On January 7, 2011, Governor Patrick signed into law legislation updating the personal property exemptions for debt collection. The new law increases the value of property, earnings and savings exempt from seizure during debt collection. The law replaces an antiquated version that exempted from seizure things like: $700 of equity in an automobile; and two cows, twelve sheep, two swine and four tons of hay. The significance of the state personal property exemption is enormous. To maintain employment, housing and their general welfare, people need their vehicle, clothing, computers and work tools at today’s values.
The changes made to the law include an increase in the automobile exemption from $700 to $7,500 (wholesale value) and $15,000 for the disabled and elderly; jewelry from zero to $1,225; bank accounts from $125 to $2,500; furniture from $3,000 to $15,000; cash or savings from $125 to $2,500; and rent money from $200 to $2,500.
These updated exemptions can also be used in the proper circumstances to benefit individuals filing bankruptcy. When state exemptions are elected, the Massachusetts Homestead provides up to $500,000 of protection in a residence. The new exemption statute will also provide protection for the debtor’s personal property. Previously, when state exemptions were used to protect equity in a debtor’s home, jewelry including the engagement ring was exposed to turnover since no state exemption existed. Now, $1,225 of fair market value can be protected. Similarly, automobiles that had more than $700 in equity were exposed. Now, a debtor can own a car with $7,500 in equity (wholesale) and protect it.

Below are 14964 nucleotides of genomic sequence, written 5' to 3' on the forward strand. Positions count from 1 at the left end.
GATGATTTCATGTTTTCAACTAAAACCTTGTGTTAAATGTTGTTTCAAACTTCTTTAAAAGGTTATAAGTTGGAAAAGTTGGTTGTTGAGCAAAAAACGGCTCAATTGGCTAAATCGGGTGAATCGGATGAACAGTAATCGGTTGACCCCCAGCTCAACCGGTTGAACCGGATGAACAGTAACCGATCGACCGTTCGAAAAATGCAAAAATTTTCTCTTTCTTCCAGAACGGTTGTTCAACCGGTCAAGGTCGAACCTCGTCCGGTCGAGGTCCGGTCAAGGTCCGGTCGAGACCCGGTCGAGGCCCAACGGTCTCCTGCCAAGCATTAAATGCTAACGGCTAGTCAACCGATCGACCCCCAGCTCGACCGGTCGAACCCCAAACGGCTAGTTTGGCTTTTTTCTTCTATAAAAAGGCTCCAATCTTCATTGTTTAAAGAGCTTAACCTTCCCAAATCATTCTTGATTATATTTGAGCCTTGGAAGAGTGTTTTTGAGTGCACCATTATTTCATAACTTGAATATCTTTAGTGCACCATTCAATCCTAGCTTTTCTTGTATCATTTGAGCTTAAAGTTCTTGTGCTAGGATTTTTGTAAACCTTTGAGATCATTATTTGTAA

I won’t be able to joke about protecting a client’s two cows, twelve sheep, two swine and four tons of hay anymore, but I will be able to more efficiently help them keep their property while getting a fresh start.